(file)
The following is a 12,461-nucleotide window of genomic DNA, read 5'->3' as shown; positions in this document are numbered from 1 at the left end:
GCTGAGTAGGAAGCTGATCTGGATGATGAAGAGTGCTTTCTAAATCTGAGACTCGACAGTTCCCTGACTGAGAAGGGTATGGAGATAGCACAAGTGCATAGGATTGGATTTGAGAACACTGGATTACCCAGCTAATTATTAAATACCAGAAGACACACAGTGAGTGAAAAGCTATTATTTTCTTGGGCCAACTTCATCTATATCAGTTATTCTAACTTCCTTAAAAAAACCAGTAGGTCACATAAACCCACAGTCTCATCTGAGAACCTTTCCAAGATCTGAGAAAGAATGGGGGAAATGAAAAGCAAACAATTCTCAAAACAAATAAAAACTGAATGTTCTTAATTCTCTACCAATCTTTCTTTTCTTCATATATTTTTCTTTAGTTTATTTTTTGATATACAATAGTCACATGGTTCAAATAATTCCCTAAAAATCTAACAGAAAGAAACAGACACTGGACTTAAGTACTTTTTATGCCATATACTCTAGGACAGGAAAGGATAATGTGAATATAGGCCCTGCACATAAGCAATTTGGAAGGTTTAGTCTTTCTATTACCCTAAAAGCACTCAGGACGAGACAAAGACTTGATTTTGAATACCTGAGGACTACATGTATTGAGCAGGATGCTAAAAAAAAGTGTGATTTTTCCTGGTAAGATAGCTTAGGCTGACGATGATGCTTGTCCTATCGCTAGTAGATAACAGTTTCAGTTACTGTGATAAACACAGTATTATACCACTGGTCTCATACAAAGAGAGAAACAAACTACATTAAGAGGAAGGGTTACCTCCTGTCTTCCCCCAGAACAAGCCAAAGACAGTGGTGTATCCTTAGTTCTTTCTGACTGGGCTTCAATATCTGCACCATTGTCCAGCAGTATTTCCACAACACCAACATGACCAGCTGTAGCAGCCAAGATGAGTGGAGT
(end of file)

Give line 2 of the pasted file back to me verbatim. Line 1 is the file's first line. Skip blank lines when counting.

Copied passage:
GCTGAGTAGGAAGCTGATCTGGATGATGAAGAGTGCTTTCTAAATCTGAGACTCGACAGTTCCCTGACTGAGAAGGGTATGGAGATAGCACAAGTGCATAGGATTGGATTTGAGAACACTGGATTACCCAGCTAATTATTAAATACCAGAAGACACACAGTGAGTGAAAAGCTATTATTTTCTTGGGCCAACTTCATCTATATCAGTTATTCTAACTTCCTTAAAAAAACCAGTAGGTCACATAAACCCACAGTCTCATCTGAGAACCTTTCCAAGATCTGAGAAAGAATGGGGGAAATGAAAAGCAAACAATTCTCAAAACAAATAAAAACTGAATGTTCTTAATTCTCTACCAATCTTTCTTTTCTTCATATATTTTTCTTTAGTTTATTTTTTGATATACAATAGTCACATGGTTCAAATAATTCCCTAAAAATCTAACAGAAAGAAACAGACACTGGACTTAAGTACTTTTTATGCCATATACTCTAGGACAGGAAAGGATAATGTGAATATAGGCCCTGCACATAAGCAATTTGGAAGGTTTAGTCTTTCTATTACCCTAAAAGCACTCAGGACGAGACAAAGACTTGATTTTGAATACCTGAGGACTACATGTATTGAGCAGGATGCTAAAAAAAAGTGTGATTTTTCCTGGTAAGATAGCTTAGGCTGACGATGATGCTTGTCCTATCGCTAGTAGATAACAGTTTCAGTTACTGTGATAAACACAGTATTATACCACTGGTCTCATACAAAGAGAGAAACAAACTACATTAAGAGGAAGGGTTACCTCCTGTCTTCCCCCAGAACAAGCCAAAGACAGTGGTGTATCCTTAGTTCTTTCTGACTGGGCTTCAATATCTGCACCATTGTCCAGCAGTATTTCCACAACACCAACATGACCAGCTGTAGCAGCCAAGATGAGTGGAGT